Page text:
The First Drops of a Global Waterfall
By Eli Williamson-Jones

How we might go about building a world beyond borders is very difficult for any human to imagine. There may be more connections in our brain than all the stars in the entire cosmos, but this still doesn't help us even scratch the surface of completely understanding ourselves and a world of dizzying complexity, let alone figure out how we are going to unite humanity.

Some of us may see the big picture but most of us can only concentrate our energies towards trying to master limited parts of the whole. One of us may be an expert on psychology or sociology. Another may be an expert in physics, biology, or neurology. Some of those more gifted among us may be renaissance human beings like a Leonardo Da Vinci or Ben Franklin. They become experts in multiple fields, which lets them build a more coherent systems view of the bigger picture.

But even if we are renaissance human beings, we will still have limited knowledge of the world. Because of the limited nature of being human, we'll always carry fragmented parts of the whole that can only become clearer when we come together and combine what we know and have learned together. When this happens, we can begin to move mountains.

Taking a tour of the assembly plant of a modern jet fighter reveals thousands of specialists working together to build a miraculous machine that could never be created by any one individual on their own, even if they had all the time in the world to do so. Building a world beyond borders will be a similar exercise in human cooperation. It will be a movement initiated and carried out by millions upon millions of human beings, all specialists in their particular field of expertise, working towards a more wholistic way of living and governing ourselves.

As an individual writing this article and imagining this potential, it is easy for me to feel small and insignificant in the grand scheme of things. If I suddenly died tomorrow, would it make any difference to the completion and execution of humanity's greatest potential? Probably not, but it may slow it down a bit if we are no longer engaged in helping others and contributing all our talents and energy towards this endeavor.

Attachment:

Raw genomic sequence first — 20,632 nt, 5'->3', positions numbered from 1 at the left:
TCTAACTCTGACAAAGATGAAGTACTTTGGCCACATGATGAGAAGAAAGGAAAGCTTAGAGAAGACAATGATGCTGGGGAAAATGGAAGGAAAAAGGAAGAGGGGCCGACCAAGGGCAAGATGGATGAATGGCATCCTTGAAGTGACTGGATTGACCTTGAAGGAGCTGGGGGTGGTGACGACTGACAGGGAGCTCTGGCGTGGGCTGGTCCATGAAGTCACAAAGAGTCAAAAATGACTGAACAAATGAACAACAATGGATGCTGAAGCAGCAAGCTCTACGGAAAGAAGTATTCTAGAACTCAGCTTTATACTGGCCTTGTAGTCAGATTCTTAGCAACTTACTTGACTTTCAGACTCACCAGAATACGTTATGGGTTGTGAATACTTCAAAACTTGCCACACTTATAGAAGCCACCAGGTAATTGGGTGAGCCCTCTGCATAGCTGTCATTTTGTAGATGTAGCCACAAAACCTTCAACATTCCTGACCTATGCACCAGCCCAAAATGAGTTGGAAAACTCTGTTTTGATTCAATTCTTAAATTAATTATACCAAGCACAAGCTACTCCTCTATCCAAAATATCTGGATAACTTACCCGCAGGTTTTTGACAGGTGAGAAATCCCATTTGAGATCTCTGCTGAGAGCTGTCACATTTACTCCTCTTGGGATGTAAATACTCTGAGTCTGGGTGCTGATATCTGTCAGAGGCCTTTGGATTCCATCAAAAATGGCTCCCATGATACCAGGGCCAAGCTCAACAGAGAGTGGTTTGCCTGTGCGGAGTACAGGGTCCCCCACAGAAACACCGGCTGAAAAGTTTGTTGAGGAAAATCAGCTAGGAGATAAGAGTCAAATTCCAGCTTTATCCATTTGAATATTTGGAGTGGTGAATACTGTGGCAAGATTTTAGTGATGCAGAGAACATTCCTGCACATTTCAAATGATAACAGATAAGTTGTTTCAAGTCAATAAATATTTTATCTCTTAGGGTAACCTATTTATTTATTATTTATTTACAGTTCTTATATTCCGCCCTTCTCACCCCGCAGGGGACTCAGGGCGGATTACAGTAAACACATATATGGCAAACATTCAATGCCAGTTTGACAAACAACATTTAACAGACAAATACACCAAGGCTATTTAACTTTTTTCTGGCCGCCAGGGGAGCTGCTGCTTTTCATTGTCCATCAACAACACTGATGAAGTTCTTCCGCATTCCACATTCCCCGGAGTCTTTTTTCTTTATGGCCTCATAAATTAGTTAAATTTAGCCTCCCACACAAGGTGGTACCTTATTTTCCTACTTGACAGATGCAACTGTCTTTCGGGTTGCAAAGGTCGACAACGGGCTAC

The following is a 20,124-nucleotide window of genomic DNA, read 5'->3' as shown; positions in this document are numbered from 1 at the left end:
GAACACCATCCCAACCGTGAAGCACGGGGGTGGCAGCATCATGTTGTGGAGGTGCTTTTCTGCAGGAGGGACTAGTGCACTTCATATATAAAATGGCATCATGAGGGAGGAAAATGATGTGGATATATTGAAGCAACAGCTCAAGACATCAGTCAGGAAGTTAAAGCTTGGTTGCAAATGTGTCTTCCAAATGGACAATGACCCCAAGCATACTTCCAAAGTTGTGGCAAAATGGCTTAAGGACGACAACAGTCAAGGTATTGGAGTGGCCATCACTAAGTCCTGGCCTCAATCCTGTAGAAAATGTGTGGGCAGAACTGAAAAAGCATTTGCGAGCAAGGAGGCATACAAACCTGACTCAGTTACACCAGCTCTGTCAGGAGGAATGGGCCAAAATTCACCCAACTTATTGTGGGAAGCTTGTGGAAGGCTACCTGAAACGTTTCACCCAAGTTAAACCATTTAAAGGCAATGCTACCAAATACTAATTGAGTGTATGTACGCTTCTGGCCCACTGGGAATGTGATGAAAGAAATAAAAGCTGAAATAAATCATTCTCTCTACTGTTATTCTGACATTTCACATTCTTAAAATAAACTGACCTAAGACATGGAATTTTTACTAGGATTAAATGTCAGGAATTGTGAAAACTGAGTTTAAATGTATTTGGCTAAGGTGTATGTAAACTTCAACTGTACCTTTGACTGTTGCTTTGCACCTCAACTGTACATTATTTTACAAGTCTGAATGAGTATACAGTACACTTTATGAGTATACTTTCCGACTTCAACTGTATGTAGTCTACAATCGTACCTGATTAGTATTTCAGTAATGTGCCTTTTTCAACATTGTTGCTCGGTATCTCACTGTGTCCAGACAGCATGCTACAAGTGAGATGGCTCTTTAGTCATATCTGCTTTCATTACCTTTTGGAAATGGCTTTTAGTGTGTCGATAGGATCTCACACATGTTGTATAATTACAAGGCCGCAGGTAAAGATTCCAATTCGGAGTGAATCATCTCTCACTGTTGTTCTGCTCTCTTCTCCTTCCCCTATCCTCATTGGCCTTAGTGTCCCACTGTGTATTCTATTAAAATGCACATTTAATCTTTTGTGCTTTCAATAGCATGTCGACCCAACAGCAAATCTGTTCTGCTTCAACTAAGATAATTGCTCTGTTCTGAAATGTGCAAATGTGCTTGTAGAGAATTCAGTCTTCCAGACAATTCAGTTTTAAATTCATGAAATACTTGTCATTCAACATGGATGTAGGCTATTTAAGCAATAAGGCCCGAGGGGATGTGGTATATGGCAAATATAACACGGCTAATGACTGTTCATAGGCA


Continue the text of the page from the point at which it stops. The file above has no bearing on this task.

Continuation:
As individuals, we are small parts of our planet's evolutionary journey. We are connected enough to the whole that we feel elation and joy in the triumphs of our kind, but none of us are significant enough to satisfy egotistical fantasies or longings of becoming a savior to humankind. Similarly, if a drop of water was alive, it could feel joy along with value in being part of a waterfall, but it could never take full credit for its power and majesty.

In the same way, if any one of us are out of the picture, the waterfall of life will continue as it always has, but we will miss out on a fantastic ride. This analogy brings another point to our attention: the collective consciousness of the waterfall can't even take full credit for its own splendor. Through the hard work of gravity, the water crashes down the side of the mountain while the sun illuminates its crystal clear beauty and shines a fantastic rainbow-studded jewel of light through its mists.

There is a danger when the collective consciousness of humanity thinks that we can take full credit for our civilization's triumphs. In many ways we are simply putty to evolutionary forces shaping and controlling our ultimate destiny. This then begs the question, if we can't take full credit for ourselves and how far we've come, do we have any free will or any measure of control over our lives whatsoever?

Most of us would probably argue for the existence of free will or at least the illusion thereof. Two paths lie in front of us and it is our hope we can choose or have the most desirable one chosen for us. It's crazy to think we're doomed, like some believe, destined to promptly end our existence with a 40,000-strong stockpiled arsenal of nuclear weapons.

The absence of freedom has often driven humans to suicide and other acts of desperation. As a civilization, we need to believe in and pursue free will with all our determination because it would be tragic if it was there for us all along but the suicidal hole humanity is digging for itself, pushes us over the brink. But if drastic action is taken, perhaps World War III isn't as inevitable as it seems.

And perhaps we aren't as insignificant as we sometimes feel. Even a waterfall must begin with the first drop. Our efforts to raise the awareness of those around us can open their eyes to our potential and what we must do to successively reach it.

Eli Williamson-Jones,, is a writer/student, and co-founder of World Beyond Borders.

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